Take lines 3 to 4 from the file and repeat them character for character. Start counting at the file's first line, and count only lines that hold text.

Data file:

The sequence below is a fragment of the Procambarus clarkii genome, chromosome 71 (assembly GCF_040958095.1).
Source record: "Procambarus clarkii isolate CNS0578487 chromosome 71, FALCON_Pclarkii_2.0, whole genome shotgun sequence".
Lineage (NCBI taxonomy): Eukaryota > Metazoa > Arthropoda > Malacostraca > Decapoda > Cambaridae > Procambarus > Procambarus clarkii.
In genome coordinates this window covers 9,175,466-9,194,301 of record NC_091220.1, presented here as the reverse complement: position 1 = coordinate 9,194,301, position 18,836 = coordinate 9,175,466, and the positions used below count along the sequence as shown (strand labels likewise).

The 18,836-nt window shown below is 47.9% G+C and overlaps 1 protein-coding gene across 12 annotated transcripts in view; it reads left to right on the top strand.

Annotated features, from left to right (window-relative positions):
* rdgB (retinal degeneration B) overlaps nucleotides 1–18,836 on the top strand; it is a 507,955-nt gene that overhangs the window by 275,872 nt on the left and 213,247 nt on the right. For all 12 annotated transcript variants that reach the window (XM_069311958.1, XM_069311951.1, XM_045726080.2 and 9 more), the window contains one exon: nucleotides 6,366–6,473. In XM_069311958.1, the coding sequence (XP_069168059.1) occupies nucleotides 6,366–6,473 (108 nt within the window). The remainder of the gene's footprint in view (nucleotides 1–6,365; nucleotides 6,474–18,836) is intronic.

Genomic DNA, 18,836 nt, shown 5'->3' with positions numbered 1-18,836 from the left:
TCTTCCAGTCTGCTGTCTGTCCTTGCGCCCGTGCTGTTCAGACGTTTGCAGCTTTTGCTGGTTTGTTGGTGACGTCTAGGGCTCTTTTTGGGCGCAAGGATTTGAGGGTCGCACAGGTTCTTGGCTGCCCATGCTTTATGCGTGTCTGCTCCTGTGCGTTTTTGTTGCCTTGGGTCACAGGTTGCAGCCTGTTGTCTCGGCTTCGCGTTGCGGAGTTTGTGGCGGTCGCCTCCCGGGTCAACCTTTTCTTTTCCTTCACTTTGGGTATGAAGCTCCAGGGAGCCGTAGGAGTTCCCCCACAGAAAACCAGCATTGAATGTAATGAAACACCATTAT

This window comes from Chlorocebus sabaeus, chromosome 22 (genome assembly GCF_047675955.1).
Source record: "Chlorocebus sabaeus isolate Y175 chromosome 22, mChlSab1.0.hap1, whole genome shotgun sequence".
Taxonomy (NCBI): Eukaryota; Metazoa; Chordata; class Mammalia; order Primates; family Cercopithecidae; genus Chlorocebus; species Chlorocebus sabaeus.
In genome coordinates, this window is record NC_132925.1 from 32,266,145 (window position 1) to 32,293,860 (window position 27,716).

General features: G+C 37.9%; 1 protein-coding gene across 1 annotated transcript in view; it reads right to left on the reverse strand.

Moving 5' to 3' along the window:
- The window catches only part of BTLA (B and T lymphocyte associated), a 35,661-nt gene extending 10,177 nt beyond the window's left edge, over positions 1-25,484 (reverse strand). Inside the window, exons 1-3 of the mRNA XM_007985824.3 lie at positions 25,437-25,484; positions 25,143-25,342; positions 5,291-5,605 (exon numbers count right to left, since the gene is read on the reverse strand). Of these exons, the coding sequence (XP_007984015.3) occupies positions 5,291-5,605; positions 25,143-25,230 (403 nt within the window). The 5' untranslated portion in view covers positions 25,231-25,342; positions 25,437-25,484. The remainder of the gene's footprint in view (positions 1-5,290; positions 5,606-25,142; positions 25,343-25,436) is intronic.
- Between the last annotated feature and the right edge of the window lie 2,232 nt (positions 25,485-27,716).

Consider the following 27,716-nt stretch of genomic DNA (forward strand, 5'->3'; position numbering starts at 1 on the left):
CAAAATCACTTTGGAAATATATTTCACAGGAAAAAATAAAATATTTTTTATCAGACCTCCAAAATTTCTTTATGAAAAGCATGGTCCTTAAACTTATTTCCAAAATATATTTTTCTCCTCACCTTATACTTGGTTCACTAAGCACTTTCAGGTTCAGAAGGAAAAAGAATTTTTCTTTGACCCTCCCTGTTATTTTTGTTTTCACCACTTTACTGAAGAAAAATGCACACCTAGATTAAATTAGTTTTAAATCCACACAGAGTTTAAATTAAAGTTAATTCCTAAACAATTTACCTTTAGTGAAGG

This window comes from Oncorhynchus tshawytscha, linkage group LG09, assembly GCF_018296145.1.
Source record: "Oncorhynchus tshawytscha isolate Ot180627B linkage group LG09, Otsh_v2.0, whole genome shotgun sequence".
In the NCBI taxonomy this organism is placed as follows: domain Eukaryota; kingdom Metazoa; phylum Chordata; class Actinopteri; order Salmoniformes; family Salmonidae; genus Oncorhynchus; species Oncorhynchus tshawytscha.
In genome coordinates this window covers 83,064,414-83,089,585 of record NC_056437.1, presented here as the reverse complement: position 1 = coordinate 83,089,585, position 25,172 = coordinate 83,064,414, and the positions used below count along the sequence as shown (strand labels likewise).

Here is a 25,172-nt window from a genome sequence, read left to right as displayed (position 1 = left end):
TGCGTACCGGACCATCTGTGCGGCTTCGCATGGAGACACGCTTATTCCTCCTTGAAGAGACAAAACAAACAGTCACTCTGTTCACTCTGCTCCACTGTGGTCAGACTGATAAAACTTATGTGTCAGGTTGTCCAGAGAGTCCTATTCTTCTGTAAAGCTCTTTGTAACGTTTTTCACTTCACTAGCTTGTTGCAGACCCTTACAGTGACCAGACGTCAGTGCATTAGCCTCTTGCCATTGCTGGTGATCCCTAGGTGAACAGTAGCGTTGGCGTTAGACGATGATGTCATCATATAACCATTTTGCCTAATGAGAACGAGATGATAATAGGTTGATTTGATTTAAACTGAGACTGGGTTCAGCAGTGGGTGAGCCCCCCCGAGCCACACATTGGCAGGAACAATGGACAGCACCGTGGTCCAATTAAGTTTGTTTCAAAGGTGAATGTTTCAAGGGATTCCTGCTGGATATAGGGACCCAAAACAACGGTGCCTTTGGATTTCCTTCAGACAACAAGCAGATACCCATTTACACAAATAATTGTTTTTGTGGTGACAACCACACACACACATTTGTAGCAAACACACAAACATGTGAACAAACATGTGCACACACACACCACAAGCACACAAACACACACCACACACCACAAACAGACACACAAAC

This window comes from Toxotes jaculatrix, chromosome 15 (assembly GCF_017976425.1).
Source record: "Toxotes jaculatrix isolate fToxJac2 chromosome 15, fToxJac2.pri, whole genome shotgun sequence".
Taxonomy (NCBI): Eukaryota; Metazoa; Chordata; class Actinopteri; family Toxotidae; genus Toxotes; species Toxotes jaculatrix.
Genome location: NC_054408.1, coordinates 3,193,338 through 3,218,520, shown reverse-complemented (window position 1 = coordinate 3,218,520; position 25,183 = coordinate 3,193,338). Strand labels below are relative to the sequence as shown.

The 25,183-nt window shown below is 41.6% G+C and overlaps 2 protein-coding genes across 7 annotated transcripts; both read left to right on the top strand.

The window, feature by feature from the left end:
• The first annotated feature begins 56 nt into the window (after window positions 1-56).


Lineage (NCBI taxonomy): Eukaryota > Metazoa > Arthropoda > Malacostraca > Decapoda > Cambaridae > Procambarus > Procambarus clarkii.
In genome coordinates this window covers 9,175,466-9,194,301 of record NC_091220.1, presented here as the reverse complement: position 1 = coordinate 9,194,301, position 18,836 = coordinate 9,175,466, and the positions used below count along the sequence as shown (strand labels likewise).